Conflict Resolution with Preschoolers
1. Approach calmly, stopping any hurtful actions.
2. Acknowledge children's hurt feelings.
3. Gather information.
4. Restate the problem.
5. Ask for ideas for solutions and choose one together.
6. Be prepared to give follow up support.
From Real Science in Preschool: Here, There, and Everywhere by Polly Neill.
1. Reduce a child's agitation. Acknowledge his/her feelings by:
A. Identifying it: "You sound disappointed. It can be upsetting when ..."
B. Accepting the feeling, but not the harmful action: "You are so disappointed that you are ... I can't allow that, but you can ..."
2. Open the line of communication.
A. State your expectations.
B. Describe the problem and your disapproval or reactions/feelings to it instead of accusing.
C. Point out a way the child could be helpful.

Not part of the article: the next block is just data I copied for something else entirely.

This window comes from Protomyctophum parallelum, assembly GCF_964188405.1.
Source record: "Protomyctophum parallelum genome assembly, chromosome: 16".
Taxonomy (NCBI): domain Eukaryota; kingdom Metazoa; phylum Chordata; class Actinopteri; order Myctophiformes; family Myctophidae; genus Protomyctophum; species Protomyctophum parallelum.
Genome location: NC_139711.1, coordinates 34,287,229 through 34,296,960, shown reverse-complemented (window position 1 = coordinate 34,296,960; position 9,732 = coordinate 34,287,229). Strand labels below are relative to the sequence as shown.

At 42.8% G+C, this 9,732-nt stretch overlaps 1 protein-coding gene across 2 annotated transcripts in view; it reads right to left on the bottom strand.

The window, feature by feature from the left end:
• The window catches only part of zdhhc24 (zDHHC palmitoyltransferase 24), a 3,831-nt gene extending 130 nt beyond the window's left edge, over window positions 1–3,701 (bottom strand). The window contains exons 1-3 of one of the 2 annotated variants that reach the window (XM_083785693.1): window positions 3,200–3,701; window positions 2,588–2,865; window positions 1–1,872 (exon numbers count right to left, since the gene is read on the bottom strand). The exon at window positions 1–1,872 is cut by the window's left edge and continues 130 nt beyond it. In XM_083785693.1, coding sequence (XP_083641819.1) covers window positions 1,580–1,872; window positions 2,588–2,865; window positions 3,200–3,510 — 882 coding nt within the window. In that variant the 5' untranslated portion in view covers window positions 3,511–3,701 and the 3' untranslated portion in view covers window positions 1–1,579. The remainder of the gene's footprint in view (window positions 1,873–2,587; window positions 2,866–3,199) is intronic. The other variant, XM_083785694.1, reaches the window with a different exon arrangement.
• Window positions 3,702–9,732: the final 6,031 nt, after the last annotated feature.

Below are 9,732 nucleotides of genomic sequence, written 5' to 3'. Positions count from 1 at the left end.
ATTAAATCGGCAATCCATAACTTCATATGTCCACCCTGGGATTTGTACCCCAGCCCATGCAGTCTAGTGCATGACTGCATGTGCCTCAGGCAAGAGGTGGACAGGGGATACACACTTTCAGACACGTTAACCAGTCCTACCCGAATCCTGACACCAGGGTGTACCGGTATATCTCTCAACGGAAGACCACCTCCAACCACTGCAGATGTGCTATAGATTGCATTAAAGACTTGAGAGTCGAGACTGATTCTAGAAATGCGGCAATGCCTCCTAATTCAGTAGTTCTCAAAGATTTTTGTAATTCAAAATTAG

D. Instead of criticizing, point out what needs to be done: "All this poem needs now is correct spelling, and it's ready for the bulletin board!"
3. Help the child or student resolve a problem.
A. Brainstorm together. Write down all ideas without evaluating.
B. Give information.
C. Talk about consequences and how to put certain ideas into action.
D. Offer a choice.
4. Reduce desire to misbehave.
A. Look for opportunities to praise the child or put him in a situation where he can view himself differently.
B. Let the child overhear you say something positive about her.
C. Model the behavior you would like to see.
D. Remind the child of past accomplishments.
Adapted from How to Talk So Kids Can Learn: At Home and in School by Adele Faber and Elaine Mazlish